From the top of Heliotrope Ridge the views were amazing. To the south and west, we could see the Twin Sisters Range and the San Juan Islands. To the north, Canadian peaks littered the horizon. The Thunder Glacier was positioned directly in front of us with Mount Baker’s stoic presence looming in the background.
The south wind was stronger than we expected. Fortunately, the jagged spires of Lincoln Peak ◙ provided some protection for the route. Ski mountaineering is a game of margins. The deck was stacked in our favor with an experienced team, clear skies above, and the option to spin at any time. After some deliberation, we decided to continue.
We dropped onto the Football Field ◙, a distinct feature on the Coleman Glacier ◙. Here, we donned harnesses and crevasse rescue gear. Another 1000 feet of climbing brought us to the base of the impressive North Face of Colfax Peak ◙. From here the route takes a sharp right turn off the Coleman for the final push to the top of the Thunder Glacier.
The winds were gusting up to 40 mph with sustained speeds in the 20’s as we crested over the saddle. When we peered down the other side things didn’t add up. We had over-shot the Thunder Glacier by a hundred feet and found ourselves looking out over the Deming Glacier ◙. A short five-minute downward traverse would lead us to the upper headwall of the Thunder Glacier and the proper start of the descent.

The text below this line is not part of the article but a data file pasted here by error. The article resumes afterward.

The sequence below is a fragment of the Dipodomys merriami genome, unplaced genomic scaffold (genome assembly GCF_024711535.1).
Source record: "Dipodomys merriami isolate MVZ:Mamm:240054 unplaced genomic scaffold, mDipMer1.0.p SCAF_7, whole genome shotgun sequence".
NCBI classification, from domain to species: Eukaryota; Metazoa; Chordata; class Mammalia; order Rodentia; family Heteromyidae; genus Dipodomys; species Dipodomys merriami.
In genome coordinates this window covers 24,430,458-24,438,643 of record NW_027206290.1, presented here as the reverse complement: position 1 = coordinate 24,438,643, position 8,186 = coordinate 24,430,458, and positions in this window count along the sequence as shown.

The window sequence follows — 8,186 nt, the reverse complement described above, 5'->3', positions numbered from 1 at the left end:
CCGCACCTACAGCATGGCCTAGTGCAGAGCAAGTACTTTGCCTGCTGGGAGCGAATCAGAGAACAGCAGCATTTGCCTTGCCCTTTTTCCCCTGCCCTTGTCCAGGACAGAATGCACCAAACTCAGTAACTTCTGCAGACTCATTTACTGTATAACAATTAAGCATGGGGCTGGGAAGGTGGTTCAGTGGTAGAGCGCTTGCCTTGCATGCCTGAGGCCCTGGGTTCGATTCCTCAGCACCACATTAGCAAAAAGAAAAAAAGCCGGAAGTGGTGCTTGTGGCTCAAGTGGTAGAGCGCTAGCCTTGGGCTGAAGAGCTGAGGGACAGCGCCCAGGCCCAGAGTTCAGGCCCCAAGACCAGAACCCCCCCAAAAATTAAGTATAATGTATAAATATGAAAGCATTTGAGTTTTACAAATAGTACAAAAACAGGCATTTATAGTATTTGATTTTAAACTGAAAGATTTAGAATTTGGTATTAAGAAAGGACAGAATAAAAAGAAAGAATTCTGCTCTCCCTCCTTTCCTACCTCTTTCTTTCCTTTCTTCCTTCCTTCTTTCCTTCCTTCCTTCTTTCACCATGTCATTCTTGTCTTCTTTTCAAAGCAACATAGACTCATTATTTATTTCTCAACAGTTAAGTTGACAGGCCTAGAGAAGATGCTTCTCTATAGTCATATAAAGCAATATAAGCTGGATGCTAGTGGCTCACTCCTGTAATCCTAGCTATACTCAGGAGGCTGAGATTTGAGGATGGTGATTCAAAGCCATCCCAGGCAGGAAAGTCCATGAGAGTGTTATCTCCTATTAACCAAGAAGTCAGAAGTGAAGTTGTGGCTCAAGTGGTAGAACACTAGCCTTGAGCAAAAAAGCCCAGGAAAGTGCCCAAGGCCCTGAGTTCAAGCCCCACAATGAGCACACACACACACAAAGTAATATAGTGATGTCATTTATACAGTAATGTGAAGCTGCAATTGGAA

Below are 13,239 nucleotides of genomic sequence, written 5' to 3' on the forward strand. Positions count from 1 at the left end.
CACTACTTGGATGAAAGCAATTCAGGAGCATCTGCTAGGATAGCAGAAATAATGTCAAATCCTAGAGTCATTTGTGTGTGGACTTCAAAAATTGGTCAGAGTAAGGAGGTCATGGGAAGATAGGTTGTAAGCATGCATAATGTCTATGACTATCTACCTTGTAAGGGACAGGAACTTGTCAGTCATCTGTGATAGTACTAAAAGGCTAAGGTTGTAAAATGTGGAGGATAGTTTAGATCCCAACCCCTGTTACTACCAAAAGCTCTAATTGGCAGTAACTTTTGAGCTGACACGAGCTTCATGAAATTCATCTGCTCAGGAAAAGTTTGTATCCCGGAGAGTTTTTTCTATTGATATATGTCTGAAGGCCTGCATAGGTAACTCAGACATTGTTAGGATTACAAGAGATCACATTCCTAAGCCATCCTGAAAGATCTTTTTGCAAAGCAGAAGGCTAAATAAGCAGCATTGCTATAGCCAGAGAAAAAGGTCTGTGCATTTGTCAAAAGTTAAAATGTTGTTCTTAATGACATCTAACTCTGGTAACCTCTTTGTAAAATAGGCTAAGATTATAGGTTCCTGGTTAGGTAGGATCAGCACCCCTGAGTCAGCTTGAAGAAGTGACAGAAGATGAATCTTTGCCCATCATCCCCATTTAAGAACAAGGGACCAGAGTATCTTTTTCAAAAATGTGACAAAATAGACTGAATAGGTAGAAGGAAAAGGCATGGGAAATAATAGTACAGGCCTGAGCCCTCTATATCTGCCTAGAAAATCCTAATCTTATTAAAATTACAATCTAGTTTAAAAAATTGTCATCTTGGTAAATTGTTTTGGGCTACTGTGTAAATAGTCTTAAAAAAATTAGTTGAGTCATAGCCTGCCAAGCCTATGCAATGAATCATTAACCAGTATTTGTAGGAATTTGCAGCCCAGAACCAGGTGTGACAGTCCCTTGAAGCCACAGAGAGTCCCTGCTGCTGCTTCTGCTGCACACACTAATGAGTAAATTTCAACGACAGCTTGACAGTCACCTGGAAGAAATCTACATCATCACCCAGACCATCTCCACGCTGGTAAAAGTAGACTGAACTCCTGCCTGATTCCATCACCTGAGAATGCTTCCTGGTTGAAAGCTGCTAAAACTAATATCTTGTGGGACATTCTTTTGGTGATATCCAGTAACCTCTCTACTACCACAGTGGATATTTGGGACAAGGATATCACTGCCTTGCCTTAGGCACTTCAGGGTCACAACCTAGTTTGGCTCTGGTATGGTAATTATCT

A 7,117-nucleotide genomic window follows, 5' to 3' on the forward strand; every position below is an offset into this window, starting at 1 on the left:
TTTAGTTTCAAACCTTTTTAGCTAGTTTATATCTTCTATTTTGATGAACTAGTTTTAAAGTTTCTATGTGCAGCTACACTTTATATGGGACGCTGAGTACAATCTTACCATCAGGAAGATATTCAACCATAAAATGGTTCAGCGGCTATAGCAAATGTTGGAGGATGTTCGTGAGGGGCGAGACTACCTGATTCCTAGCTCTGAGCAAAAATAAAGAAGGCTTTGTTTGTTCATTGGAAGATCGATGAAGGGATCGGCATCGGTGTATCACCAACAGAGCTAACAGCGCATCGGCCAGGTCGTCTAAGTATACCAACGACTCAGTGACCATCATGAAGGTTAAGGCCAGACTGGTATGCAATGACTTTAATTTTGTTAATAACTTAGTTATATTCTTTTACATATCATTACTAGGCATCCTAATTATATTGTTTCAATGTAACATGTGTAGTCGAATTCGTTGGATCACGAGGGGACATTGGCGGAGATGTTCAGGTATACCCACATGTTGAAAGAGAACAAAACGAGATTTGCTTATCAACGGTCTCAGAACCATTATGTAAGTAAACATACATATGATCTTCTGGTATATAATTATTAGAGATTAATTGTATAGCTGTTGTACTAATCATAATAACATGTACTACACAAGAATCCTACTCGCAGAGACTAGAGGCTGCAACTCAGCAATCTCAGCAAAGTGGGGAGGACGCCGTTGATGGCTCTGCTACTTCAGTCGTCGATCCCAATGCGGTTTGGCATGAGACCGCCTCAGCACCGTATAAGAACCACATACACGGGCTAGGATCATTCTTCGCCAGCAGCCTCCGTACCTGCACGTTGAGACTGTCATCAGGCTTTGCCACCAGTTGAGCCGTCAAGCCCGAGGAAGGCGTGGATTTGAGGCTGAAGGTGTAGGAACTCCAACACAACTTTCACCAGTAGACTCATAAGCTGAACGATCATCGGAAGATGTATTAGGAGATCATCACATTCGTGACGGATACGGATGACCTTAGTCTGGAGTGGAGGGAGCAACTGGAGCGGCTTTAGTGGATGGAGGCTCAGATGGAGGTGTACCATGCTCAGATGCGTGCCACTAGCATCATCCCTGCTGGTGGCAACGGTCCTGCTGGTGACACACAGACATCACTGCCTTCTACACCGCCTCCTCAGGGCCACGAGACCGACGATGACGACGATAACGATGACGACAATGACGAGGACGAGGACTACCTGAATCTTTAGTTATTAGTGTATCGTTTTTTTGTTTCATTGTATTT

12:30 pm. Standing on top of the route it was clear that we needed to avoid the Thunder Glacier’s upper headwall. Excited and nervous, we weighed our options. The snow conditions just weren’t right for terrain that steep. To maintain our margin for error, we skied down the ridge to a saddle 500 feet below. This allowed us to take advantage of a low angle entrance onto the Thunder Glacier.
The skiing on the ridge was pretty bad. Variable and wind affected snow made for an exciting start to the descent. There was still hope that we would find better conditions lower down where the snow was protected from the strongest winds. As soon as we dropped off the saddle and onto the Thunder Glacier, the snow conditions improved. Our smiles grew large in anticipation of the turns to come.
We skied short pitches through some lower angle terrain, feeling out the conditions. As we approached a steeper and more broken section of the Thunder Glacier, a small, shallow wind slab popped on a steep convexity and ran down into a large crevasse. We set up for a long pitch of skiing through the crux of the route. We descended one at a time. It skied like a dream; beautiful boot-top pow down a 35-degree apron in a wild position. Like I said before, I love these big days in the mountains.
Everyone relaxed a bit as we paused below the crux to catch our breath and take it all in. Finally, we continued down the remaining 1,400 vertical feet of nearly perfect, untouched powder only stopping to look back in disbelief at the stunning terrain. For the majority of the line, we were in the shadow of Lincoln Peak. Near the bottom, we popped out into the sun and stopped for a much-needed break to refuel. Looking back at the Thunder Glacier we noticed that almost all of our tracks were gone. The wind quickly reset the landscape and it was as if we were never there. The impermanence of it all – the tracks, our presence – it was perfect.
Before long it was time to pack up and start our final climb of the day. The descent drops you into another basin, leaving a mean 1,200-foot climb back to the top of Grouse Creek. Despite the wind and fatigue, the team made quick work of the climb, fueled by accomplishment. Soon enough, we were transitioning for another 3,000 feet of powder back to the snowmobiles.